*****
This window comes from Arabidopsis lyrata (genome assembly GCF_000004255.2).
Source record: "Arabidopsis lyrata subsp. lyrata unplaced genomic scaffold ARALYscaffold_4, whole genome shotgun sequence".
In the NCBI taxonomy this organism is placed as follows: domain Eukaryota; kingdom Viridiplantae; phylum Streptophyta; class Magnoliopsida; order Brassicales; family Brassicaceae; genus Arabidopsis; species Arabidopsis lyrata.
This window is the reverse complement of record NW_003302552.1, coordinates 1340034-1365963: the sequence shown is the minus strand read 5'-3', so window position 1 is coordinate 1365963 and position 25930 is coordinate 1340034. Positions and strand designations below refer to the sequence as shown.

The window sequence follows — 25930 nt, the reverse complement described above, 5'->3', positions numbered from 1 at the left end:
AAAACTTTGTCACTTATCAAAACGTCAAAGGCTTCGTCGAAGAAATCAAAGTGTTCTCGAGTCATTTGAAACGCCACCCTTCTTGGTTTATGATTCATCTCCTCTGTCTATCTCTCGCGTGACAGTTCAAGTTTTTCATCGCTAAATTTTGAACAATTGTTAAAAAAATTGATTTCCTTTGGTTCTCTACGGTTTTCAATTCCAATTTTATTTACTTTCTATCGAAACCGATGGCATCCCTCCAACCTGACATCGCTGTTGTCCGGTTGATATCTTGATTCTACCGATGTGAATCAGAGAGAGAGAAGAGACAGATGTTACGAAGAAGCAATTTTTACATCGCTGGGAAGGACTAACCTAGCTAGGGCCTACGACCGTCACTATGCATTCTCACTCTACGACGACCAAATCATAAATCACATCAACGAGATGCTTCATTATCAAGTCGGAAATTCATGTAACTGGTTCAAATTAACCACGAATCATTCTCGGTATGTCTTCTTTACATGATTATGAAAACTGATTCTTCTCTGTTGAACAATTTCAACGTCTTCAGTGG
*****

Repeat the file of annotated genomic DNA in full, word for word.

This window comes from Arabidopsis lyrata (genome assembly GCF_000004255.2).
Source record: "Arabidopsis lyrata subsp. lyrata unplaced genomic scaffold ARALYscaffold_4, whole genome shotgun sequence".
In the NCBI taxonomy this organism is placed as follows: domain Eukaryota; kingdom Viridiplantae; phylum Streptophyta; class Magnoliopsida; order Brassicales; family Brassicaceae; genus Arabidopsis; species Arabidopsis lyrata.
This window is the reverse complement of record NW_003302552.1, coordinates 1340034-1365963: the sequence shown is the minus strand read 5'-3', so window position 1 is coordinate 1365963 and position 25930 is coordinate 1340034. Positions and strand designations below refer to the sequence as shown.

The window sequence follows — 25930 nt, the reverse complement described above, 5'->3', positions numbered from 1 at the left end:
AAAACTTTGTCACTTATCAAAACGTCAAAGGCTTCGTCGAAGAAATCAAAGTGTTCTCGAGTCATTTGAAACGCCACCCTTCTTGGTTTATGATTCATCTCCTCTGTCTATCTCTCGCGTGACAGTTCAAGTTTTTCATCGCTAAATTTTGAACAATTGTTAAAAAAATTGATTTCCTTTGGTTCTCTACGGTTTTCAATTCCAATTTTATTTACTTTCTATCGAAACCGATGGCATCCCTCCAACCTGACATCGCTGTTGTCCGGTTGATATCTTGATTCTACCGATGTGAATCAGAGAGAGAGAAGAGACAGATGTTACGAAGAAGCAATTTTTACATCGCTGGGAAGGACTAACCTAGCTAGGGCCTACGACCGTCACTATGCATTCTCACTCTACGACGACCAAATCATAAATCACATCAACGAGATGCTTCATTATCAAGTCGGAAATTCATGTAACTGGTTCAAATTAACCACGAATCATTCTCGGTATGTCTTCTTTACATGATTATGAAAACTGATTCTTCTCTGTTGAACAATTTCAACGTCTTCAGTGG